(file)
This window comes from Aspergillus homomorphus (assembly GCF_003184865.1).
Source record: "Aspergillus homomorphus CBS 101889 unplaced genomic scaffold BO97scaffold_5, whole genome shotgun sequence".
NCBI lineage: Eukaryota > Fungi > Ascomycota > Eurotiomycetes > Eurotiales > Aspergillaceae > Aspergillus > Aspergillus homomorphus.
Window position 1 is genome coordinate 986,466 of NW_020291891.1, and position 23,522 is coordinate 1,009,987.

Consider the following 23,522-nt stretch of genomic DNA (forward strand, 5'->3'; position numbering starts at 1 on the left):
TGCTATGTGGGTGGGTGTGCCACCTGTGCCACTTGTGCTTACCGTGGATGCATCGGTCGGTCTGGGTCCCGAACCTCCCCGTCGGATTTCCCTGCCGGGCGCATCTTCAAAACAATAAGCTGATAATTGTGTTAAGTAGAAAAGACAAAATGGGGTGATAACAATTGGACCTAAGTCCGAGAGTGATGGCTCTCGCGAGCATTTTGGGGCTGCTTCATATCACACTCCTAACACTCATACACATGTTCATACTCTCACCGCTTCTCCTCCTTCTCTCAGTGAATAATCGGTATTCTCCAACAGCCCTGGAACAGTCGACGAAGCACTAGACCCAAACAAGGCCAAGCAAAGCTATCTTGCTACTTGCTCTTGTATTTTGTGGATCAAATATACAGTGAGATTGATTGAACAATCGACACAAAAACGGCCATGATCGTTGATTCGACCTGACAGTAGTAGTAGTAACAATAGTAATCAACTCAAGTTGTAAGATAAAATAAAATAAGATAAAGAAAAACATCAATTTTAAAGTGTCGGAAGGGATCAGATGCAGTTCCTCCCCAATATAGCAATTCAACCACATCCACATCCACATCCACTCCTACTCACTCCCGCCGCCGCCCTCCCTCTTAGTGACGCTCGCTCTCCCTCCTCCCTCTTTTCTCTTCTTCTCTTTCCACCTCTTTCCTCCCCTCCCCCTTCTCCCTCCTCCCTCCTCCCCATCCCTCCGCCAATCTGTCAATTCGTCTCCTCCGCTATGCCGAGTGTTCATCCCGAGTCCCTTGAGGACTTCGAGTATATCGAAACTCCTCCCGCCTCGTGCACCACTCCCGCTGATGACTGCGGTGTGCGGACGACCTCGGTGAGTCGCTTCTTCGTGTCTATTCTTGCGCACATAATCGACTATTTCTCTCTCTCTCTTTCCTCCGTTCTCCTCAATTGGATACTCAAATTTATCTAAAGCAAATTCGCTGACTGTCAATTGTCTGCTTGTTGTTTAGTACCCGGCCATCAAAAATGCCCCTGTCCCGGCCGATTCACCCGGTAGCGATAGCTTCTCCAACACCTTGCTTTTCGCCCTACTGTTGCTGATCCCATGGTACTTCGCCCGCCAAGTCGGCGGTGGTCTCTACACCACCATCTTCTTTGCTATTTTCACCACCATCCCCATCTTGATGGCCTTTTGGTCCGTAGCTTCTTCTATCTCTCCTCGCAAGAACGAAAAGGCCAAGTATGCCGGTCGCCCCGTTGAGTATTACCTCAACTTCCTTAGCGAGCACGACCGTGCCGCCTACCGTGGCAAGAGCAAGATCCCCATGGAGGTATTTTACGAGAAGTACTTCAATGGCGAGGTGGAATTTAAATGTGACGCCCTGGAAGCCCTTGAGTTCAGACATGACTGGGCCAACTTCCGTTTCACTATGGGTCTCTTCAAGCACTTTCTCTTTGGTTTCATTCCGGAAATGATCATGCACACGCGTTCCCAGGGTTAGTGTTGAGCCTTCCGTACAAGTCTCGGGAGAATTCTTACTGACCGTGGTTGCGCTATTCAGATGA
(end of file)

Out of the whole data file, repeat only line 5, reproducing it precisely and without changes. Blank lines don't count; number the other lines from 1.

Consider the following 23,522-nt stretch of genomic DNA (forward strand, 5'->3'; position numbering starts at 1 on the left):